Great Motorcycle Rides Easy to Find Online

Great Blue Ridge & Smoky Mountain Motorcycle Rides discussed live online @ Map Chat

I’ve kicked off a new series of live online interactive webinars discussing the best motorcycle rides in the Blue Ridge & Smoky Mountains called Map Chat.

First Tuesday of each month at 8 PM eastern time, join me as I review one of my America Rides Motorcycle ride maps in detail.

Get the schedule and links to the webinars at chat.html

Here’s a 5 min edited version of the first of the Map Chat series where we discussed Map #1 – Great Rides Near the Start of the Blue Ridge Parkway in Virginia.

The full (40 minute) version of the webinar is posted online at:


Wayne Busch

Wayne Busch - Cartographer

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– Wayne Busch lives in Waynesville, NC, where he produces the most detailed and comprehensive and up-to-date motorcycle pocket maps of the Blue Ridge and Smoky Mountains to help you get the most of your vacation experience. See them here –

Wayne is an advanced motorcycle instructor for Total Rider Tech teaching Lee Parks Total Control Advanced Rider Courses. It’s time you looked into advanced rider training to ride more confidently and safely, it will change your mountain riding experience. It worked so well for me I became an instructor! Total Rider Tech



#1 Great Rides near the Start of the Blue Ridge Parkway in Virginia

See  / purchase the map discussed – Map #1 Great Rides Near the Start of the Blue Ridge Parkway in Virginia 

Bargain Motorcycle Tires Online? Caveat Emptor

The most important piece of gear on your motorcycle is one where I often see riders make poor choices.  Riding a motorcycle,  particularly on the curvy back roads of the Blue Ridge and Smoky Mountains,  is an exercise in maintaining and maximizing traction. Your tires are your two points of contact with the road. Losing traction on either of them can quickly have severe consequences.

Too often though, I stumle across discussions where the emphasis is on finding the cheapest tires with the longest lifespan, and buyers often turn to online discount outlets to purchase them. If you’re buying a newly released tire online, you’ll probably do OK. If you are buying an old stand-by tire however, you may not be getting such a bargain after all.


How fresh are your tires? Look for this code. This tire was manufactured in the 40th week of 2008.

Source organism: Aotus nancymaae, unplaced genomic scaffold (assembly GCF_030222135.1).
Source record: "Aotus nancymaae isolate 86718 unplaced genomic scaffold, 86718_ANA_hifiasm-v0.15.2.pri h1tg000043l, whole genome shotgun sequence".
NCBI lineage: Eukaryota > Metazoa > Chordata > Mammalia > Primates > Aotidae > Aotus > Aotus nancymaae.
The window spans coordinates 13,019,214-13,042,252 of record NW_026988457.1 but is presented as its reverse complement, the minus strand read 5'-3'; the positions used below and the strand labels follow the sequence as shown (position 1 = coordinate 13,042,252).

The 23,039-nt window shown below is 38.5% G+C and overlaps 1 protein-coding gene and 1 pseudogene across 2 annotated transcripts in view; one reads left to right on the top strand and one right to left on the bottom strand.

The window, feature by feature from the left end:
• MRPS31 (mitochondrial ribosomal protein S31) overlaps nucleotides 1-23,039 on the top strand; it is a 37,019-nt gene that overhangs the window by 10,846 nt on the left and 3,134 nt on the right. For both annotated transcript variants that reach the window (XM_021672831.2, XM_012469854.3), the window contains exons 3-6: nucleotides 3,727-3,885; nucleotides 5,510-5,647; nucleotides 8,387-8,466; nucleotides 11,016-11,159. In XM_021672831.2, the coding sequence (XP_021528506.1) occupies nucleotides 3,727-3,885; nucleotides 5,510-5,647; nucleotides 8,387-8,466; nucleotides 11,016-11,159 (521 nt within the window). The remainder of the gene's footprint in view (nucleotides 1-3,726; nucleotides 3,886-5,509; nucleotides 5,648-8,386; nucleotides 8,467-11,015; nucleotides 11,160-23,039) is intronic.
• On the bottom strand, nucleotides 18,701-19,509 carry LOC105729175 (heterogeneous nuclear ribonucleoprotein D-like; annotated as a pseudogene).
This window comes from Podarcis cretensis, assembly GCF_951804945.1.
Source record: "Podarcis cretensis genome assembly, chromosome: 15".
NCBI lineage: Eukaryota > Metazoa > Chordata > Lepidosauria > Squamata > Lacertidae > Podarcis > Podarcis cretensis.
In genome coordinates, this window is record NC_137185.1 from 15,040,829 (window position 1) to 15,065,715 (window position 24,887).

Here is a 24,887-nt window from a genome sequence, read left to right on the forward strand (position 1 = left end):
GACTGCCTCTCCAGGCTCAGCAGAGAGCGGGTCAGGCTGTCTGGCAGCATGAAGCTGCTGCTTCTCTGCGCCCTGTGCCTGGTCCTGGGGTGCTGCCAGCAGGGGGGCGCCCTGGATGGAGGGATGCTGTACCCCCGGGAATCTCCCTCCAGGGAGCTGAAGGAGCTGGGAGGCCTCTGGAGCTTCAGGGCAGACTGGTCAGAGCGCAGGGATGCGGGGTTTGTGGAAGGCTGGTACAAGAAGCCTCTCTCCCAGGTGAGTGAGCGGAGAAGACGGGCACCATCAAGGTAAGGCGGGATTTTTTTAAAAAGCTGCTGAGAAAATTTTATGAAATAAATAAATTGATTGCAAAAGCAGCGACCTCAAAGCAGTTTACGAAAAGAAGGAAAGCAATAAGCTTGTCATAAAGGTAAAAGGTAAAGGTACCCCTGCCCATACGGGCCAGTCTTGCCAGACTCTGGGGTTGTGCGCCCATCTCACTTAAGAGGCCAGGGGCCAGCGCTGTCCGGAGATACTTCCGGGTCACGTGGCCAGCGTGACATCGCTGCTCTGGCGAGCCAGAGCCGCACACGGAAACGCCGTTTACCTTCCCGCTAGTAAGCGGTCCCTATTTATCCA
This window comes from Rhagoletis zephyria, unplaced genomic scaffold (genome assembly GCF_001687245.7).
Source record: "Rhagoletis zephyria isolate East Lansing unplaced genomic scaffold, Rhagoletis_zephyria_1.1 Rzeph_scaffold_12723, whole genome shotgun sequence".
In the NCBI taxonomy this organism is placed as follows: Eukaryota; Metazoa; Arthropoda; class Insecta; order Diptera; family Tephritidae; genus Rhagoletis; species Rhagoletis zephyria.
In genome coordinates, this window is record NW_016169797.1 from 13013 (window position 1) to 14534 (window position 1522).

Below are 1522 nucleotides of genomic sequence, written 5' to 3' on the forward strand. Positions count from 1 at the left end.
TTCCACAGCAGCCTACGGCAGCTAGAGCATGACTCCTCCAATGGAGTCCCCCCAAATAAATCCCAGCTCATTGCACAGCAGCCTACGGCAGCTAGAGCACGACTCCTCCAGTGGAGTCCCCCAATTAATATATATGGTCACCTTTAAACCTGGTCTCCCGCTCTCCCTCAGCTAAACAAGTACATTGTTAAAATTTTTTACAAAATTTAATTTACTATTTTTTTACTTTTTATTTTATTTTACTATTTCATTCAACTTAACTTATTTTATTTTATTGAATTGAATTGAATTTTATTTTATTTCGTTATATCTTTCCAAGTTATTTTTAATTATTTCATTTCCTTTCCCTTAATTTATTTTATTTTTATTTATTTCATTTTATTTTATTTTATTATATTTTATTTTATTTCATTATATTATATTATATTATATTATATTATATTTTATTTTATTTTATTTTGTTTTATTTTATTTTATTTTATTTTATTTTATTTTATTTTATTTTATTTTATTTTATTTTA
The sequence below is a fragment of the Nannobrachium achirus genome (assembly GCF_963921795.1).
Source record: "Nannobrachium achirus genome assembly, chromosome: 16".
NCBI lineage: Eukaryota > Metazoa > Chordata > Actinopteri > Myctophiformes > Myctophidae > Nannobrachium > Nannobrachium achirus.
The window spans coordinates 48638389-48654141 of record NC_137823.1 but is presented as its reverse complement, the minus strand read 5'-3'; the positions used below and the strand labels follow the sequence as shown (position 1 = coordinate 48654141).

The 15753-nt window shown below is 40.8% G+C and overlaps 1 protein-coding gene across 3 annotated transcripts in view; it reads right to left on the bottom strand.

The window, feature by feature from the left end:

Tires have a shelf life. The rubber compounds degrade with time, becoming harder and loosing flexibility. High performance tires may have a shelf life of less than 2 years. Sport bike tires are usually good for about 3 years. Touring bike tires may go as long as 5 years before they are degraded to where performance is affected.

The problem one can run into buying online is you have no way of knowing how old the tires you purchase are. It’s very possible they’ve been sitting in a wharehouse for years. Much of their life has been used up before they were ever mounted.

I once bought a 6 year old bike which had 600 miles on the original tires. Great deal. I quickly noticed a steering wobble that had me wondering if I’d been duped. It rapidly got worse and worse. All thoughts of causes ran through my mind, none of them good. The first remedy was to try fresh tires. It was an immediate cure.


This tire was produced in the 12th week of 2010. Note the difference in the appearance of the rubber - you can see in the photos which tire looks older.

The old tires looked brand new. They had very few miles on them. Time had taken it’s toll, and I was concerned at how quickly they got to approaching dangerous levels of performance.

So how do you know how old a tires is? It’s listed on the tire. Amongst all that DOT code, manufacturer info, and branding, look for a small rounded rectagle with 4 numbers in it. The first 2 numbers are the week the tire was manufactured, the second two the year. For example, 44/10 indicates the tire was made in the 44th week of 2010.

I believe it’s best to buy tires from a local shop where you can see what you’re getting. As important as they are to your safety and riding enjoyment, insuring you have fresh tires should be standard practice for good motorcycle riders. Old tires may be cheaper, but there’s a good reason for it.


Wayne Busch
Wayne Busch – Cartographer
– Wayne Busch lives in Waynesville, NC, where he produces the most detailed and comprehensive and up-to-date motorcycle pocket maps of the Blue Ridge and Smoky Mountains to help you get the most of your vacation experience. See them here – 

Best Motorcycle Rides in North Georgia – digital soon?

Wow! It’s taken me 18 months to completely revise and update all my Smoky Mountain / Blue Ridge motorcycle ride maps, but the last of them is done – Map #9 “The Best Rides in the North Georgia Mountains” has been released.


Roads are really bold, map is easy to and quick to read. Road descriptions on back of map.

If you have one of my Georgia motorcycle maps you honestly don’t need to replace the map you have. I had almost all of the really outstanding Georgia motorcycle rides on the earlier version. I did find a couple more really nice north Georgia motorcycle rides on the periphery of the main area of the map as you make your way to the classic rides  – you’ve got to ride GA 60,  Blood Mountain area, and I love to play back and forth across the North Carolina state line.


Map #9 - The Best Rides in the North Georgia Mountains

So what’s the big deal? The reason this revision took so long was prepare the maps for digital use! I’ve looked at phone apps but decided the limiting factor in the mountains is reception. Live GPS positioning via phone just isn’t there yet for this region.